Have you heard of Object Permanence? Have you attended one of our Zip Zap classes and wondered why one of the teachers decides to have a nap mid class?
Let me explain….
In the Zip Zap world we have come to know this section as the ‘boo poem’. Moya, Sophie or Sarah decide to have a break from the singing and go to sleep underneath the blanket whilst Alana or I whip out the castanets. It may seem rather strange, but this is all to do with object permanence.
By around 4-5 months, a baby’s vision and hearing have developed and they are beginning to master different skills. They begin to grasp the idea that objects and certain people exist even when they can’t be seen. They begin to reach for objects hidden under blankets and have a lot of fun playing peekaboo.
Now back to the ‘boo poem’. One of the teachers will disappear under the blanket, whilst the other teacher begins reciting a poem with a castanet. The simple sound of the castanet draws a child’s focus towards the blanket and the fact that the other teacher has disappeared. The poem and the beat of the castanet also help with rhythm and of course, every baby needs to learn a new nursery rhyme each week! After the nursery rhyme has finished and a count to 3 the teacher that is hiding reappears with a grand hello. This is then repeated 3 times so the children get used to the idea that someone disappears but then also comes back.
Though this is the main section each week where we focus on object permanence, there are many other ways which in which we include object permanence into a Zip Zap class. Colin and Dave having a little nap at the beginning of the class, props disappearing and then reappearing and scarves to play peekaboo.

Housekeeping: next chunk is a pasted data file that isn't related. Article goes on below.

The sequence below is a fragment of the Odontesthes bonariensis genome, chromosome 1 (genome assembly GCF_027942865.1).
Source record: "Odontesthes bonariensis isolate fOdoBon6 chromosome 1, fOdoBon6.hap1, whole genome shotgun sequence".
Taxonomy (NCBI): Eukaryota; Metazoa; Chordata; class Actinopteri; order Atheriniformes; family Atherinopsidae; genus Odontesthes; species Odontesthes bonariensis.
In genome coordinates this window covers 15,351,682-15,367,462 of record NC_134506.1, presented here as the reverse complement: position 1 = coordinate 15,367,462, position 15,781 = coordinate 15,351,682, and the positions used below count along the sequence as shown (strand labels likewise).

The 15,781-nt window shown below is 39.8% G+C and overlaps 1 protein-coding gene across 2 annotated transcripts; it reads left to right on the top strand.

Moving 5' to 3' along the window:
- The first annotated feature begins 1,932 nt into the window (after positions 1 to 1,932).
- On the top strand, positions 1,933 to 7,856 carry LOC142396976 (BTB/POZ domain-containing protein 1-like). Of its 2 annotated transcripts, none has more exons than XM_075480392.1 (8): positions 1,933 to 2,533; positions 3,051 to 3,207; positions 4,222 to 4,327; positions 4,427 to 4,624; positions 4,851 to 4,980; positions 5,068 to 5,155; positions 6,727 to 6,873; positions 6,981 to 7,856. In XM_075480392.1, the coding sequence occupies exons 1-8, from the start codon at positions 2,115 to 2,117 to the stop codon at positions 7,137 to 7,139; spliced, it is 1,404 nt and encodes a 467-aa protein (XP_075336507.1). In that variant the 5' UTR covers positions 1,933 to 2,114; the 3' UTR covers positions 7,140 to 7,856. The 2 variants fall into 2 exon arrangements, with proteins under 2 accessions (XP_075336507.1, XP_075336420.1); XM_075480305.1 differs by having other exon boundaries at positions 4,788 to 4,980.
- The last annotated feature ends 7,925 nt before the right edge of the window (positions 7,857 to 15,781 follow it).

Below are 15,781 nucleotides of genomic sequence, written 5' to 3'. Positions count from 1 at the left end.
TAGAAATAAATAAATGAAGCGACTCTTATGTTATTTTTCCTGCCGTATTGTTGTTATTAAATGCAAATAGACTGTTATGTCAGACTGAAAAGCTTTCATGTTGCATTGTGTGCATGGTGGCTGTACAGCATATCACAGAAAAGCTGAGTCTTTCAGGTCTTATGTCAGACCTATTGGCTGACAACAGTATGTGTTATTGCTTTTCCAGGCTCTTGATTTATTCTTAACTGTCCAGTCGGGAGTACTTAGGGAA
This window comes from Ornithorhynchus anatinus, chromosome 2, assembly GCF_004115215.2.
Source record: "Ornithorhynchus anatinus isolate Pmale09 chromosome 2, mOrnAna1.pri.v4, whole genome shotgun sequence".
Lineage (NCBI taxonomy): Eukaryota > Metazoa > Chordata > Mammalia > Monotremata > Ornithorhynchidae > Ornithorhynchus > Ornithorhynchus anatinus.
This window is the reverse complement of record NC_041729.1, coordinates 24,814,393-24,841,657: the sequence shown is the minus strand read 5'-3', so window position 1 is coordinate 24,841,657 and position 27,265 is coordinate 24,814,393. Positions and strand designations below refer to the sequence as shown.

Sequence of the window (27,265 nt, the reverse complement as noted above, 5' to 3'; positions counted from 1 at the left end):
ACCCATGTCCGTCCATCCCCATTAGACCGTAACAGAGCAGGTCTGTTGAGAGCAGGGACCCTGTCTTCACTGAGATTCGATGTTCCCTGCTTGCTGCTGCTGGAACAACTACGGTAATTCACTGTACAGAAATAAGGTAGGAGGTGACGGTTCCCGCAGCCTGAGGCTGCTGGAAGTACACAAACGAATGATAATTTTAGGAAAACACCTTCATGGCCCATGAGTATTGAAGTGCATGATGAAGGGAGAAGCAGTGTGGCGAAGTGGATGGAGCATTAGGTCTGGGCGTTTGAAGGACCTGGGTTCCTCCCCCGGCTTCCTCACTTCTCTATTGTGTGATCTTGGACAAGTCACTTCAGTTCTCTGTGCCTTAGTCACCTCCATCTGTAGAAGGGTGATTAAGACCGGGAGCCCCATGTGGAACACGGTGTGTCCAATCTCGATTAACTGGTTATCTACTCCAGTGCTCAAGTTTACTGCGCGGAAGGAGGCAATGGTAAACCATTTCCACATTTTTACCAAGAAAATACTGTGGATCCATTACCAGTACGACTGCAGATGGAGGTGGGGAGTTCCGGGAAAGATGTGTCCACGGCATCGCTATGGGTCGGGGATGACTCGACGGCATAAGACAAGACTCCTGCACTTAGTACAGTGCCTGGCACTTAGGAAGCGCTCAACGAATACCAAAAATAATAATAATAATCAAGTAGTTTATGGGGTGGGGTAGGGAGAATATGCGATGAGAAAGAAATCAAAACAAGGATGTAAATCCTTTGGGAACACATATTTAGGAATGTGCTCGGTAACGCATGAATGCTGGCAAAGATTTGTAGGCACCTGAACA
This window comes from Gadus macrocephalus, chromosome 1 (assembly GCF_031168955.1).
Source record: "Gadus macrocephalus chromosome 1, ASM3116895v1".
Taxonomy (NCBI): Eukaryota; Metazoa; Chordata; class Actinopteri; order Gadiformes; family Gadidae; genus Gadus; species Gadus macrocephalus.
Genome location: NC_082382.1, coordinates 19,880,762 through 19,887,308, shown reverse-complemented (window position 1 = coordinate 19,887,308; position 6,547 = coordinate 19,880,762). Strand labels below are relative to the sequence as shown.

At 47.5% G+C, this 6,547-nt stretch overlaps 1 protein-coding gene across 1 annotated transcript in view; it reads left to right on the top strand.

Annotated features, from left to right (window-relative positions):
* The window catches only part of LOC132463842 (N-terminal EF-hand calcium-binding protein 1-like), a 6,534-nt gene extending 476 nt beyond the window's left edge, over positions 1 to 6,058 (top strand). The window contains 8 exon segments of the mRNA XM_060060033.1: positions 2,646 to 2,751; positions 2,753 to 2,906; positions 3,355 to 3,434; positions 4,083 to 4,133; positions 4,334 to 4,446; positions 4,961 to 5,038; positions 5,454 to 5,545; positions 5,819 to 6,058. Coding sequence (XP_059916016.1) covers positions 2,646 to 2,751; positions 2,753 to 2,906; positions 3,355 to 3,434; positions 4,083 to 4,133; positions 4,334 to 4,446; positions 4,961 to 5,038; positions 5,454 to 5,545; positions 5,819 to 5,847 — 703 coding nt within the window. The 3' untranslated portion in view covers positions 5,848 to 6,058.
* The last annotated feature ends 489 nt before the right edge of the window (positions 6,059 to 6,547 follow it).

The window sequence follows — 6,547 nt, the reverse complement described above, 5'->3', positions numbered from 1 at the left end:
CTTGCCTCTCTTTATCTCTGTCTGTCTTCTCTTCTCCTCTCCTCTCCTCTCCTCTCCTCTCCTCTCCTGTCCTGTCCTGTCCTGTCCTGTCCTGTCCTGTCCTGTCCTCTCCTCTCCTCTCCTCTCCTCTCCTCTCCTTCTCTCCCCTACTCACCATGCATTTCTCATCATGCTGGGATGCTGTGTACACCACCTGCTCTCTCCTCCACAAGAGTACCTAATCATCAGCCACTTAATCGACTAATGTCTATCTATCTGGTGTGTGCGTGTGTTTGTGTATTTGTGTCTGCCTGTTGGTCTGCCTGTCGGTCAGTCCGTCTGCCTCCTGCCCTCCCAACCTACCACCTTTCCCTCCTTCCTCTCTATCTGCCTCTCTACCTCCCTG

Our friendly Educational Psychologist, Dr K. Robinson strongly believes “that the development of object permanence is such an important milestone in a child’s life as underdeveloped object permanence can lead to separation anxiety as the child has not yet learnt that when an object (or parent/carer) is out of sight that they continue to exist. If a child has not yet negotiated the developmental stage of permanency they are likely to experience distress when not connected with their parent or carer and may seek to be connected to them at all times”. Louise Bomber also has some incredible books which look at this.
We continue this into the Little Zippers classes too as the toddlers grow in confidence each week by coming up to the front and shouting ‘boo’ or tickling toes.
So there we go, now you can be certain that we don’t employ lazy teachers at Zip Zap that like to have a nap mid class! Someone once said to me when I was having a tough time with my son, “Every thing is just a phase, it will pass”. It kept me sane through the trials and tribulations of object (me) permanence/ separation anxiety with my son, luckily we are past it now!